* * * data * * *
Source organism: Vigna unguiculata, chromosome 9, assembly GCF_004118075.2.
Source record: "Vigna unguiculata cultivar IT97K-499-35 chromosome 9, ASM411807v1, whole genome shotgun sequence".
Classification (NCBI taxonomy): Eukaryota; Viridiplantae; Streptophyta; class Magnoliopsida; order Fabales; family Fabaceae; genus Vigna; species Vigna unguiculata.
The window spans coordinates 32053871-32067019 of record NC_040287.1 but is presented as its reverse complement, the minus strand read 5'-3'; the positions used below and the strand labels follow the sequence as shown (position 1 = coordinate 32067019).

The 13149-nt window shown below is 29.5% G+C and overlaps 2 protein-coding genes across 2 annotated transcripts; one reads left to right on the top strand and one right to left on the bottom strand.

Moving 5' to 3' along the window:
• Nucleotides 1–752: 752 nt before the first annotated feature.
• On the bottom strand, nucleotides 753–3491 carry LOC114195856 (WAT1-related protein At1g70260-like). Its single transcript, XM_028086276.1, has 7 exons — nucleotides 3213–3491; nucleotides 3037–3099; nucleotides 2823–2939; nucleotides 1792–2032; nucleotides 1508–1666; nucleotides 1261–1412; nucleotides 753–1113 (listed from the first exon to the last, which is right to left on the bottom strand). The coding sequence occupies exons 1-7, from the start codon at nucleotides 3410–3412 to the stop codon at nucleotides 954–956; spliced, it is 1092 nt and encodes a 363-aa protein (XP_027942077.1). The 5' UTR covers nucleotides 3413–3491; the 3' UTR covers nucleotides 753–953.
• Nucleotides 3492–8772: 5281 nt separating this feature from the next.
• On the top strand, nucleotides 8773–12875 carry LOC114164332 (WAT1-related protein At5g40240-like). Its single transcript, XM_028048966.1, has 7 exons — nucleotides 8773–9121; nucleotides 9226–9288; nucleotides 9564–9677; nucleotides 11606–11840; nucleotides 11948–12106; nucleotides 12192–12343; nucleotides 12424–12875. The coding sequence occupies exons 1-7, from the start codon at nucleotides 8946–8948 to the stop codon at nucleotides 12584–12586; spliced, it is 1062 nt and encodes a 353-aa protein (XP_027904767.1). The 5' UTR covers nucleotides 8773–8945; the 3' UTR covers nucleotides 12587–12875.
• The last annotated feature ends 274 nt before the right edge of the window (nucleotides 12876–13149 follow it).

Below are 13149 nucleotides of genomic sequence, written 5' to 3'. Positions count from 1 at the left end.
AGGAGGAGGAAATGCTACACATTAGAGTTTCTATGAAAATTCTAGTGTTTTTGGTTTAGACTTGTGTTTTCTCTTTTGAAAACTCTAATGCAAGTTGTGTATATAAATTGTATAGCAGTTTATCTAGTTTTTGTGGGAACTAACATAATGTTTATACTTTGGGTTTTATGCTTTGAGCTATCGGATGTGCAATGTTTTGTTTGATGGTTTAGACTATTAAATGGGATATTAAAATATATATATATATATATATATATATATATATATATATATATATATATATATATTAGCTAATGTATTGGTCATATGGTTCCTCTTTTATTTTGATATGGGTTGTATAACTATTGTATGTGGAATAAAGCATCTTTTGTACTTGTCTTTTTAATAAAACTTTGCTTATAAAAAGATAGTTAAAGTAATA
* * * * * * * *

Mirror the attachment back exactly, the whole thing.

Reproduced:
Source organism: Vigna unguiculata, chromosome 9, assembly GCF_004118075.2.
Source record: "Vigna unguiculata cultivar IT97K-499-35 chromosome 9, ASM411807v1, whole genome shotgun sequence".
Classification (NCBI taxonomy): Eukaryota; Viridiplantae; Streptophyta; class Magnoliopsida; order Fabales; family Fabaceae; genus Vigna; species Vigna unguiculata.
The window spans coordinates 32053871-32067019 of record NC_040287.1 but is presented as its reverse complement, the minus strand read 5'-3'; the positions used below and the strand labels follow the sequence as shown (position 1 = coordinate 32067019).

The 13149-nt window shown below is 29.5% G+C and overlaps 2 protein-coding genes across 2 annotated transcripts; one reads left to right on the top strand and one right to left on the bottom strand.

Moving 5' to 3' along the window:
• Nucleotides 1–752: 752 nt before the first annotated feature.
• On the bottom strand, nucleotides 753–3491 carry LOC114195856 (WAT1-related protein At1g70260-like). Its single transcript, XM_028086276.1, has 7 exons — nucleotides 3213–3491; nucleotides 3037–3099; nucleotides 2823–2939; nucleotides 1792–2032; nucleotides 1508–1666; nucleotides 1261–1412; nucleotides 753–1113 (listed from the first exon to the last, which is right to left on the bottom strand). The coding sequence occupies exons 1-7, from the start codon at nucleotides 3410–3412 to the stop codon at nucleotides 954–956; spliced, it is 1092 nt and encodes a 363-aa protein (XP_027942077.1). The 5' UTR covers nucleotides 3413–3491; the 3' UTR covers nucleotides 753–953.
• Nucleotides 3492–8772: 5281 nt separating this feature from the next.
• On the top strand, nucleotides 8773–12875 carry LOC114164332 (WAT1-related protein At5g40240-like). Its single transcript, XM_028048966.1, has 7 exons — nucleotides 8773–9121; nucleotides 9226–9288; nucleotides 9564–9677; nucleotides 11606–11840; nucleotides 11948–12106; nucleotides 12192–12343; nucleotides 12424–12875. The coding sequence occupies exons 1-7, from the start codon at nucleotides 8946–8948 to the stop codon at nucleotides 12584–12586; spliced, it is 1062 nt and encodes a 353-aa protein (XP_027904767.1). The 5' UTR covers nucleotides 8773–8945; the 3' UTR covers nucleotides 12587–12875.
• The last annotated feature ends 274 nt before the right edge of the window (nucleotides 12876–13149 follow it).

Below are 13149 nucleotides of genomic sequence, written 5' to 3'. Positions count from 1 at the left end.
AGGAGGAGGAAATGCTACACATTAGAGTTTCTATGAAAATTCTAGTGTTTTTGGTTTAGACTTGTGTTTTCTCTTTTGAAAACTCTAATGCAAGTTGTGTATATAAATTGTATAGCAGTTTATCTAGTTTTTGTGGGAACTAACATAATGTTTATACTTTGGGTTTTATGCTTTGAGCTATCGGATGTGCAATGTTTTGTTTGATGGTTTAGACTATTAAATGGGATATTAAAATATATATATATATATATATATATATATATATATATATATATATATATATATATTAGCTAATGTATTGGTCATATGGTTCCTCTTTTATTTTGATATGGGTTGTATAACTATTGTATGTGGAATAAAGCATCTTTTGTACTTGTCTTTTTAATAAAACTTTGCTTATAAAAAGATAGTTAAAGTAATA